Player Profile: Garrett Jones

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Garrett Jones is among the most confusing players in all of fantasy baseball. Through 332 plate appearances in 2009, Jones has amassed 21 home runs with 37 walks, 72 strikeouts and a .305 batting average. But who is this player? At 28 years old, Jones is very far into his professional career, yet he lacks a definition as a hitter. Is he the late-blooming phenom he has portrayed this season, or will he be a future Quadruple-A flare-out?

Garrett Jones was drafted in the 14th round by the Atlanta Braves way back in the 1999 amateur draft. At 18 years old, the young, power-hungry lefty began his career in rookie ball in the Gulf Coast League. Jones underperformed that season, hitting just three home runs in 170 at-bats, with a .241/.309/.312 line with 47 strikeouts. Jones repeated the level in 2000, yet, somehow, he managed to underperform his 1999 season, posting a .174/.242/.254 line, with no home runs in 138 at-bats, including 55 strikeouts and just 13 walks. After two underwhelming seasons, Jones appeared to be cooked.

Though giving up is never a good thing, at some point, when its obvious things just aren’t going to work out, it’s OK to quit. Inexplicably, Jones decided to keep plugging away at this baseball thing, repeating rookie ball for a third time in 2001. Again, he underperformed. Though he put up his “best” line of the three seasons, posting a generous .289/.333/.423 share, his lack of power (three home runs in 149 at-bats) and poor approach at the plate (nine BBs vs. 58 Ks) were more indicative of his true skills. In terms of peripherals, this was arguably the worst year of his career, and the Braves released him in May 2002 before he played in a game above rookie ball for them. The Twins signed him three days later and put him in Low-A.

Fast forwarding a couple seasons, 2004 was Jones’ first taste of real success, as he reestablished himself as a player with major league potential. His previous stints at A-ball were lackluster, as he struggled with his batting average and strikeouts, while developing power. However, his first taste of Double-A was sweet, as he posted 30 home runs, with 98 strikeouts in 478 plate appearances. His .311/.356/.593 line showed his potential, but his lack of walks (28) continued to frustrate.

Jones was promoted to Triple-A in ’05, where he would stay through mid-2009. Jones had moderate success, with a .244/.297/.445 line that year, including 24 home runs in 524 plate appearances. His .280/.334/.473 line in 2007 finally rid him of his batting average woes, though his power suffered.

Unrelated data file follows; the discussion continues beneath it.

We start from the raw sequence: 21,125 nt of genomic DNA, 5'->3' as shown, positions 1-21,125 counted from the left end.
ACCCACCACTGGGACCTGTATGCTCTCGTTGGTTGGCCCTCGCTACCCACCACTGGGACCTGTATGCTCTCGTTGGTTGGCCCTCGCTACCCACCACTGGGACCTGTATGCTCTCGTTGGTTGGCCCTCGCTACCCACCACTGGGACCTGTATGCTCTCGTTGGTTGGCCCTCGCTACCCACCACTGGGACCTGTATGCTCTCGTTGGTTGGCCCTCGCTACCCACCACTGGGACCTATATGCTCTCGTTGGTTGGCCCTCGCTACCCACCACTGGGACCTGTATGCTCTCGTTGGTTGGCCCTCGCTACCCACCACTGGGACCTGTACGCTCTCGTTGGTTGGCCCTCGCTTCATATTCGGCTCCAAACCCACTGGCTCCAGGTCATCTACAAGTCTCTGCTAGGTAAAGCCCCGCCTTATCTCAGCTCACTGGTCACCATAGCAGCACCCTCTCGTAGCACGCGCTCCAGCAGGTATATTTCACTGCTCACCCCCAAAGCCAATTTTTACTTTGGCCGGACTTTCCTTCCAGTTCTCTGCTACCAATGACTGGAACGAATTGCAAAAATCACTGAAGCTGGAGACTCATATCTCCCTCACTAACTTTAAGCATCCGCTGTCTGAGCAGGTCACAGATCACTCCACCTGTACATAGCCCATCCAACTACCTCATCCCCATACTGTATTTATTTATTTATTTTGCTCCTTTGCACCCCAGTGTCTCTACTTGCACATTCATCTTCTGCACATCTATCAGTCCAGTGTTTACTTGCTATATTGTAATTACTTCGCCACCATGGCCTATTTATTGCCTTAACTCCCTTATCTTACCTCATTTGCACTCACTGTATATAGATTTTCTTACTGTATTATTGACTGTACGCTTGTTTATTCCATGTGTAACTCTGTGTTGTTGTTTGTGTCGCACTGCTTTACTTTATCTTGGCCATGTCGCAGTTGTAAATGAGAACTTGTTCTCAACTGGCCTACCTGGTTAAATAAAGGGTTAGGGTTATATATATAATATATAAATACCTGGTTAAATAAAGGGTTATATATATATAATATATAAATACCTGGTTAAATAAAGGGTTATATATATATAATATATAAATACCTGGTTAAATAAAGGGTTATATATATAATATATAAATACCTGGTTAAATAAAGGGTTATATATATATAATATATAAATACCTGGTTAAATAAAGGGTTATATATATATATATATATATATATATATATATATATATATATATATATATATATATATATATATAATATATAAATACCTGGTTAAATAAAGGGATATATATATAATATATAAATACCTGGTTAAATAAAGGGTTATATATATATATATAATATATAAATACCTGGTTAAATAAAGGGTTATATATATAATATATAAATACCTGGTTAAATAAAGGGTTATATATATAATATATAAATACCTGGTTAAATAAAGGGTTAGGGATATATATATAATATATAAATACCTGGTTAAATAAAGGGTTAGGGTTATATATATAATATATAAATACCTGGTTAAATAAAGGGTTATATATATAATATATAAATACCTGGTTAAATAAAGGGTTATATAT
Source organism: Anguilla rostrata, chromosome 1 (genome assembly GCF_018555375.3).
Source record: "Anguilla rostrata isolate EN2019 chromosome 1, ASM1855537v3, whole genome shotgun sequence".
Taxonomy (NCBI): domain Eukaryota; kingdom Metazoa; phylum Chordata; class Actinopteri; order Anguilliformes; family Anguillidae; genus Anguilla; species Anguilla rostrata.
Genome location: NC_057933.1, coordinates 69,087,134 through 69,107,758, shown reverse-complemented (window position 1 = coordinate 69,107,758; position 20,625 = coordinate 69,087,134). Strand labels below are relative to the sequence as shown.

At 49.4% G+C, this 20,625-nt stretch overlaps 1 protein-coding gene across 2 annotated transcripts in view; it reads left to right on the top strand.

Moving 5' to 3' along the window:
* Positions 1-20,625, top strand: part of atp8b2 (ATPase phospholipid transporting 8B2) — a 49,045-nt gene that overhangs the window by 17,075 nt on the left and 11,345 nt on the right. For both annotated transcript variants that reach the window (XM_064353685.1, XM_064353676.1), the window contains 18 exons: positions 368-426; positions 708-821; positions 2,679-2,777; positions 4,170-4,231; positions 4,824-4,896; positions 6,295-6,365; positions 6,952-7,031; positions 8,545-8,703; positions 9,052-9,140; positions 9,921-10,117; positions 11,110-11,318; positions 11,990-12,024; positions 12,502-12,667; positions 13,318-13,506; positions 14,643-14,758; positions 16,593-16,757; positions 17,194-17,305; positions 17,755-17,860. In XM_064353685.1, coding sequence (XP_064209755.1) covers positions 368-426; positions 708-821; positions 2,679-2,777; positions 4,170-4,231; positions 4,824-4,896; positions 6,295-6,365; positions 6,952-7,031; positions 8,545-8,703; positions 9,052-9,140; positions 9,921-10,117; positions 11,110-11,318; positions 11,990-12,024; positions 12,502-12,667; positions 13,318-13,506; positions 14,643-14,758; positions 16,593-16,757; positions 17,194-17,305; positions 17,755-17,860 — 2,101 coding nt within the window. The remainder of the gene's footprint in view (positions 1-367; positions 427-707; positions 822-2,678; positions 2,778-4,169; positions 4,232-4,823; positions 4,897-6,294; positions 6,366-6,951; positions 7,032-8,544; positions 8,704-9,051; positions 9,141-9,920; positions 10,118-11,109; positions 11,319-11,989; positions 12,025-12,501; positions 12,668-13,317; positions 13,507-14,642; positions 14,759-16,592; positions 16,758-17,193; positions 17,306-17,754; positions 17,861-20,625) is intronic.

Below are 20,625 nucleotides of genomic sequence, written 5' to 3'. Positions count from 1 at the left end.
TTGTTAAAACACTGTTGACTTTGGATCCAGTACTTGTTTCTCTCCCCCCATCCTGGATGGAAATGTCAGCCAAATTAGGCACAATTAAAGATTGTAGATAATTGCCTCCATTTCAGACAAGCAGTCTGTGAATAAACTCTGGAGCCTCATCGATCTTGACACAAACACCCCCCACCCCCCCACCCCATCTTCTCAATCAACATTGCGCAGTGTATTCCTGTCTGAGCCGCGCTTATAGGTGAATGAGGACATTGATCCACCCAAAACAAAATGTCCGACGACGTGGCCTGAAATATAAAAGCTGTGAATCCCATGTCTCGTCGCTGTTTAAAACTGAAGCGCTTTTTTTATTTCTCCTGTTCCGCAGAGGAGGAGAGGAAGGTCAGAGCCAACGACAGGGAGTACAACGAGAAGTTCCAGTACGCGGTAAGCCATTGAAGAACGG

In 2008, he logged 577 plate appearances, with a .279/.337/.484 line, including 23 home runs and 50 walks, against 98 Ks. This season was great for Jones’ plate discipline: He cut down his strikeout rate to less than one per five plate appearances. In addition, he posted good power numbers while also upping his walk total to nearly one per 11 plate appearances.

In 2009, prior to his torrid stretch in the majors, Jones started the season repeating Triple-A for the fifth time after signing with the Pirates as a minor league free agent. In 296 plate appearances, he posted a .307/.348/.502 line, with 12 home runs against just 47 Ks, but only 18 BBs. For most teams, this would be enough for an emergency fill-in or late-season call-up. For the Pirates, this meant a starting job.

Though Jones’ career line consists mostly of minor league appearances, his five partial seasons at Triple-A give us a good idea of the type of hitter Jones is. He is a moderate free swinger with good power potential, who has improved his contact abilities over the last few seasons. While his minor league performance record says he does not have the makings of an OPS stud, it does posit that he has the makings of a solid hitter.

But that still does not answer the question of whether Jones has “figured it out” or if he’s just the beneficiary of a well-timed hot streak.

For that, we’ll have to dig into Jones’ batted ball and plate discipline indicators, where, surprisingly, there is quite a lot to like.

As a hulking slugger, much of his success is tied to his ability to hit home runs. This is tied to his ability to hit fly balls, and to send them over the fence when he does. With a 40.1 percent fly ball rate, as well as a 23.6 percent HR/FB rate, he shouldn’t have any problem hitting for power in the majors.

However, though his flyball percentage sits at a sustainable rate, it would be prudent to exercise caution when dealing with his 23.6 percent HR/FB rate. Only the most elite home run hitters possess rates this high. Among the names in the 23 percent range are Ryan Howard (25.1 percent), Carlos Pena (23.8 percent), Adrian Gonzalez (22.5 percent), and Prince Fielder (22.2 percent). Especially when considering that he was never an elite home run hitter in the minors, expect a drop-off in performance. It is more likely that he will hit in the high-20s home runs than the 30s. It is possible, however, especially considering his swing, his 2009 power numbers, and, especially, his size. It is not often that a 6-4, 245-pound hitter does not hit for good power. Still, considering Jones’ age and past performance, 2009 is more likely the hot streak than the rule, so don’t expect too much.